The joy stick X direction motion will produce a d-c voltage on line 51 of cable 40. This voltage will be zero when joy stick 50 is at center (or neutral), positive when joy stick 50 is deflected to the right (or +X) and negative when the joy stick 50 is deflected to the left (or -X). Voltage-to-frequency converter 52 will produce a series of output pulses as a function of the applied voltage and these pulses will set counter 47. When the voltage on line 51 is positive, counter 47 is programmed to count up for each pulse from converter 52. When line 51 is negative, counter 47 will count down. The rate of change in count is determined by how far joy stick 50 is deflected from its neutral position. Thus the word in counter 47 is set up by means of joy stick 50 and can be varied at will.
When comparator 46 finds a match between the words in counters 44 and 47 it will generate an output called X comp on line 53 which is connected to cursor generator 76 and decoder 81, both of which are to be described below. The signal on line 53 will be a repetitive function related to the horizontal sync pulse in time as set by joy stick 50.
The outputs of counters 44 and 47 are also applied to X address multiplexer 54 which addresses RAM 41.
A similar arrangement is provided for the vertical deflection direction. Vertical sync from the display is applied to vertical voltage controlled oscillator 55. This oscillator is much like that of oscillator 42 except that it runs at about 128 times the vertical sync frequency. Its output is applied to Y counter 56 which is a 7 stage device that returns a pulse after the 128th count to stop oscillator 55. The seven outputs of Y counter 56 are connected to Y address comparator 57 which also receives a word input from Y up/down counter 58. Counter 58 is set by voltage to frequency converter 59 in the same way that counter 47 was set by converter 52. However converter 59 receives its input voltage from line 60 of cable 40 and this voltage is produced by a potentiometer (not shown) operated by the up-down motion of joy stick 50. Comparator 57 produces an output called Y comp on line 61 when the words in counters 56 and 58 match. Line 61 is also connected to cursor generator 76 and decoder 81 to be described below. Thus the Y comp. output is time related to the vertical sync and can be set as desired by means of +Y and -Y motion of joy stick 50.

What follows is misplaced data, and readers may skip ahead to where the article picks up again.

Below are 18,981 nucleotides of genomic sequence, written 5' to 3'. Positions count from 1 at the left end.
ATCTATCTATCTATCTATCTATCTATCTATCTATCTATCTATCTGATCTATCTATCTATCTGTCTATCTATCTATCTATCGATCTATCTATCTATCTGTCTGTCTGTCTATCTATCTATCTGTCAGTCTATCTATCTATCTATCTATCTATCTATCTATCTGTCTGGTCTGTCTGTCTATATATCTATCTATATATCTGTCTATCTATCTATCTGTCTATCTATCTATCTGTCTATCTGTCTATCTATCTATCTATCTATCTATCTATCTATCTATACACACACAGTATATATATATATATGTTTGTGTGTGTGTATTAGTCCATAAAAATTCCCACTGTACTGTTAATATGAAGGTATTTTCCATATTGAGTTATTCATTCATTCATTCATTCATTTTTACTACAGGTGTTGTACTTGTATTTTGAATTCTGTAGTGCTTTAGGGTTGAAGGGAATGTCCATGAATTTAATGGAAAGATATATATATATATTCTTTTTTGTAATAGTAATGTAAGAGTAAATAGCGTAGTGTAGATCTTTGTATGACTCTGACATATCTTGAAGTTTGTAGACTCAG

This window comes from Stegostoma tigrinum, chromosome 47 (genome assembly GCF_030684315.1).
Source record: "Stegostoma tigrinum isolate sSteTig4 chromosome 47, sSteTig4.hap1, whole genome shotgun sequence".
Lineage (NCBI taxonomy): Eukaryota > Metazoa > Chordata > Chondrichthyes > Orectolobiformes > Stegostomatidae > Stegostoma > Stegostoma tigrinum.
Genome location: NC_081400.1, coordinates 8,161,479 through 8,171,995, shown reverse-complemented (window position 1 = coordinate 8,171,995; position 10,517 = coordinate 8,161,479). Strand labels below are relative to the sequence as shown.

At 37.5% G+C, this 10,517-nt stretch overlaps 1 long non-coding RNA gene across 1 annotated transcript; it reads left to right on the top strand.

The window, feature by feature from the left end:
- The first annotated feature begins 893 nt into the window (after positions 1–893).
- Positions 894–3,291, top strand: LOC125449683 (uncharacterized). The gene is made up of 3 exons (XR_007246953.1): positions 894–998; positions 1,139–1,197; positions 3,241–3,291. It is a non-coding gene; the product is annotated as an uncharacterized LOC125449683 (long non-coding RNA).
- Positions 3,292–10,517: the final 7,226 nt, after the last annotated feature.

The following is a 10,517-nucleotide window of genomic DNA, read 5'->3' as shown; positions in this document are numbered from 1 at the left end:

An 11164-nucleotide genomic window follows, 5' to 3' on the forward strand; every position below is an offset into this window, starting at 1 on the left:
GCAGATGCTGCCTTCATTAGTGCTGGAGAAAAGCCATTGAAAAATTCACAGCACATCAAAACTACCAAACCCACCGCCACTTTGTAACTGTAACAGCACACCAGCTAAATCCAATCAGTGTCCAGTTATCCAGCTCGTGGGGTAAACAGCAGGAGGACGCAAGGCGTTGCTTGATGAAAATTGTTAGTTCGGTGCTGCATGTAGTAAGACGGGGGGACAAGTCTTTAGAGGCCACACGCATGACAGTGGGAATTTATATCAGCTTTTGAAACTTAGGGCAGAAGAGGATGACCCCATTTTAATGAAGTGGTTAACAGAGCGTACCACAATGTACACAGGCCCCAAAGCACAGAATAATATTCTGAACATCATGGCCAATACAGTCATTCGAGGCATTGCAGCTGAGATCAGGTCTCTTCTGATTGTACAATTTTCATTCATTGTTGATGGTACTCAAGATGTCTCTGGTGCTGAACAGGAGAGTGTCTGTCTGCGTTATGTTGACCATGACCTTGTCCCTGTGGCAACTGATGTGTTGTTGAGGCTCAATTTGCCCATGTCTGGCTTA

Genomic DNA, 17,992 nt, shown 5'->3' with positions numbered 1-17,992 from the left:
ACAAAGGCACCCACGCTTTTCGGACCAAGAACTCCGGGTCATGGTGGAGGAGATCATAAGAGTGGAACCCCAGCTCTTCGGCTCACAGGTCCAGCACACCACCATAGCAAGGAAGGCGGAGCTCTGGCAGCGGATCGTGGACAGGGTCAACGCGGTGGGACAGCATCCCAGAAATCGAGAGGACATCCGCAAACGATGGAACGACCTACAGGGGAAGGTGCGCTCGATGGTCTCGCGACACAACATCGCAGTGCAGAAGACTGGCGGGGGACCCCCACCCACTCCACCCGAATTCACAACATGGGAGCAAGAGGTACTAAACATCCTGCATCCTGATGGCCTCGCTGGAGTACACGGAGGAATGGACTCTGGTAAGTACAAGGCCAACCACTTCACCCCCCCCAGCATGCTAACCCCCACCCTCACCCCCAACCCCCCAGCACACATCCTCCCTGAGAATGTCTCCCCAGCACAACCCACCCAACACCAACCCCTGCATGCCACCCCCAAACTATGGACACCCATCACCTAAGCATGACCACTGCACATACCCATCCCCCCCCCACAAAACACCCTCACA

The outputs of counters 56 and 58 are also applied to y address multiplexer 62 which addresses RAM 41. When this address is combined with the one from multiplexer 54 it can be seen that any address location of RAM 41 can be selected or addressed by the action of joy stick 50. Simply moving the joy stick in the X and Y directions will permit addressing any four-group, 8-bit word segment of RAM 41. As the joy stick is moved vertically the address is varied with respect to the vertical sync and as the joy stick is moved horizontally the address is moved with respect to the horizontal sync. When the joy stick is at neutral the address will remain unchanged. The rate of change of address will be a function of how far the joy stick is deflected.